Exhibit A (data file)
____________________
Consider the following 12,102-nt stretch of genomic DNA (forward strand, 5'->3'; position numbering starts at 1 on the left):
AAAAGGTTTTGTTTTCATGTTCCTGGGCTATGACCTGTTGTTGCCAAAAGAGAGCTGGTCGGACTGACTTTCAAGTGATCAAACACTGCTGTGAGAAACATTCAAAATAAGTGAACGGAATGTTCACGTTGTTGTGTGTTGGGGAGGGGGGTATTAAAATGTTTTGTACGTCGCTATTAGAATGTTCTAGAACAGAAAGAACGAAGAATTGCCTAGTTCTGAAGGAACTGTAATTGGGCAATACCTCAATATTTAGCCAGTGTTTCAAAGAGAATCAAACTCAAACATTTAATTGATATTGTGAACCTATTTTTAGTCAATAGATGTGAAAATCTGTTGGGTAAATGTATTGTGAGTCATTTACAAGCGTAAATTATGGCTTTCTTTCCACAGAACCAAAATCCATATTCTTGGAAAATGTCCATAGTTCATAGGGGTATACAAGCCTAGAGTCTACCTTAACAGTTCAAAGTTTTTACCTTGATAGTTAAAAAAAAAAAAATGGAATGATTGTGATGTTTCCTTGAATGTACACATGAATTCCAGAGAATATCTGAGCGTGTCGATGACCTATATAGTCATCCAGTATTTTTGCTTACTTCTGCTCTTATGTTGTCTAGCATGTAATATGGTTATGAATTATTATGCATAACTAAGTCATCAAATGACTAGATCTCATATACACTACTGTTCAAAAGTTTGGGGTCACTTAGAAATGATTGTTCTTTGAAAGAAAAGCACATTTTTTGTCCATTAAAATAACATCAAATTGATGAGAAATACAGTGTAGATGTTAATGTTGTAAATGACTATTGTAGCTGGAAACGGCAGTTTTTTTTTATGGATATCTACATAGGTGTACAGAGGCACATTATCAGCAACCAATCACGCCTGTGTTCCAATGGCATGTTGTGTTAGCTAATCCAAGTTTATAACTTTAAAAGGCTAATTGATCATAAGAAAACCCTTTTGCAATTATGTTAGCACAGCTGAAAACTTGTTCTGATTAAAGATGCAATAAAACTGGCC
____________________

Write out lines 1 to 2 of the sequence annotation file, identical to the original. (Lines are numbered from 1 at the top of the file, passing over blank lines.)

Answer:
Consider the following 12,102-nt stretch of genomic DNA (forward strand, 5'->3'; position numbering starts at 1 on the left):
AAAAGGTTTTGTTTTCATGTTCCTGGGCTATGACCTGTTGTTGCCAAAAGAGAGCTGGTCGGACTGACTTTCAAGTGATCAAACACTGCTGTGAGAAACATTCAAAATAAGTGAACGGAATGTTCACGTTGTTGTGTGTTGGGGAGGGGGGTATTAAAATGTTTTGTACGTCGCTATTAGAATGTTCTAGAACAGAAAGAACGAAGAATTGCCTAGTTCTGAAGGAACTGTAATTGGGCAATACCTCAATATTTAGCCAGTGTTTCAAAGAGAATCAAACTCAAACATTTAATTGATATTGTGAACCTATTTTTAGTCAATAGATGTGAAAATCTGTTGGGTAAATGTATTGTGAGTCATTTACAAGCGTAAATTATGGCTTTCTTTCCACAGAACCAAAATCCATATTCTTGGAAAATGTCCATAGTTCATAGGGGTATACAAGCCTAGAGTCTACCTTAACAGTTCAAAGTTTTTACCTTGATAGTTAAAAAAAAAAAAATGGAATGATTGTGATGTTTCCTTGAATGTACACATGAATTCCAGAGAATATCTGAGCGTGTCGATGACCTATATAGTCATCCAGTATTTTTGCTTACTTCTGCTCTTATGTTGTCTAGCATGTAATATGGTTATGAATTATTATGCATAACTAAGTCATCAAATGACTAGATCTCATATACACTACTGTTCAAAAGTTTGGGGTCACTTAGAAATGATTGTTCTTTGAAAGAAAAGCACATTTTTTGTCCATTAAAATAACATCAAATTGATGAGAAATACAGTGTAGATGTTAATGTTGTAAATGACTATTGTAGCTGGAAACGGCAGTTTTTTTTTATGGATATCTACATAGGTGTACAGAGGCACATTATCAGCAACCAATCACGCCTGTGTTCCAATGGCATGTTGTGTTAGCTAATCCAAGTTTATAACTTTAAAAGGCTAATTGATCATAAGAAAACCCTTTTGCAATTATGTTAGCACAGCTGAAAACTTGTTCTGATTAAAGATGCAATAAAACTGGCC